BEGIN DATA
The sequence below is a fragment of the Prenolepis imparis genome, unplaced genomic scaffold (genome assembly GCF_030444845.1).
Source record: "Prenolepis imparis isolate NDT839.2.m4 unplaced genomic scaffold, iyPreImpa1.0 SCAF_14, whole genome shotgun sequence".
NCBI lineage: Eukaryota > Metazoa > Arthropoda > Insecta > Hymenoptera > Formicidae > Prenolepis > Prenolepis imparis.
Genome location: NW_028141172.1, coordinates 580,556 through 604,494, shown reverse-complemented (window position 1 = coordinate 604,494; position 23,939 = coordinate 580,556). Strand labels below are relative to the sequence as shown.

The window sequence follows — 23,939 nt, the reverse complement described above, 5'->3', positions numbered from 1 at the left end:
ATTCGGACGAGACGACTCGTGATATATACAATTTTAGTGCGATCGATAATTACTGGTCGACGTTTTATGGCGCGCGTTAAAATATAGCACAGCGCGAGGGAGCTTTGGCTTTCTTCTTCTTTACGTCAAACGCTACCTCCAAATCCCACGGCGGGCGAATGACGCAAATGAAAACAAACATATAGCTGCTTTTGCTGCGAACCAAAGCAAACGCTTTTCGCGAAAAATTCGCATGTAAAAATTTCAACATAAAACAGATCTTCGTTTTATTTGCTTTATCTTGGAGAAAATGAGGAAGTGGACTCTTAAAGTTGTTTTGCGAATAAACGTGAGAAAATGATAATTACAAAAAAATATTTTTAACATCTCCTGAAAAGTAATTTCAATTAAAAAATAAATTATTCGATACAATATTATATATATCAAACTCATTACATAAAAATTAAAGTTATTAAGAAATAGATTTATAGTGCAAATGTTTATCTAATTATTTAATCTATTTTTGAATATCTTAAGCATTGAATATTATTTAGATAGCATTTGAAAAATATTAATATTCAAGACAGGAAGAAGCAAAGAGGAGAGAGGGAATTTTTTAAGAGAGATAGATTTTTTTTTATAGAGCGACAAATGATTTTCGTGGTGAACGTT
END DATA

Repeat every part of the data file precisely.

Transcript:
The sequence below is a fragment of the Prenolepis imparis genome, unplaced genomic scaffold (genome assembly GCF_030444845.1).
Source record: "Prenolepis imparis isolate NDT839.2.m4 unplaced genomic scaffold, iyPreImpa1.0 SCAF_14, whole genome shotgun sequence".
NCBI lineage: Eukaryota > Metazoa > Arthropoda > Insecta > Hymenoptera > Formicidae > Prenolepis > Prenolepis imparis.
Genome location: NW_028141172.1, coordinates 580,556 through 604,494, shown reverse-complemented (window position 1 = coordinate 604,494; position 23,939 = coordinate 580,556). Strand labels below are relative to the sequence as shown.

The window sequence follows — 23,939 nt, the reverse complement described above, 5'->3', positions numbered from 1 at the left end:
ATTCGGACGAGACGACTCGTGATATATACAATTTTAGTGCGATCGATAATTACTGGTCGACGTTTTATGGCGCGCGTTAAAATATAGCACAGCGCGAGGGAGCTTTGGCTTTCTTCTTCTTTACGTCAAACGCTACCTCCAAATCCCACGGCGGGCGAATGACGCAAATGAAAACAAACATATAGCTGCTTTTGCTGCGAACCAAAGCAAACGCTTTTCGCGAAAAATTCGCATGTAAAAATTTCAACATAAAACAGATCTTCGTTTTATTTGCTTTATCTTGGAGAAAATGAGGAAGTGGACTCTTAAAGTTGTTTTGCGAATAAACGTGAGAAAATGATAATTACAAAAAAATATTTTTAACATCTCCTGAAAAGTAATTTCAATTAAAAAATAAATTATTCGATACAATATTATATATATCAAACTCATTACATAAAAATTAAAGTTATTAAGAAATAGATTTATAGTGCAAATGTTTATCTAATTATTTAATCTATTTTTGAATATCTTAAGCATTGAATATTATTTAGATAGCATTTGAAAAATATTAATATTCAAGACAGGAAGAAGCAAAGAGGAGAGAGGGAATTTTTTAAGAGAGATAGATTTTTTTTTATAGAGCGACAAATGATTTTCGTGGTGAACGTT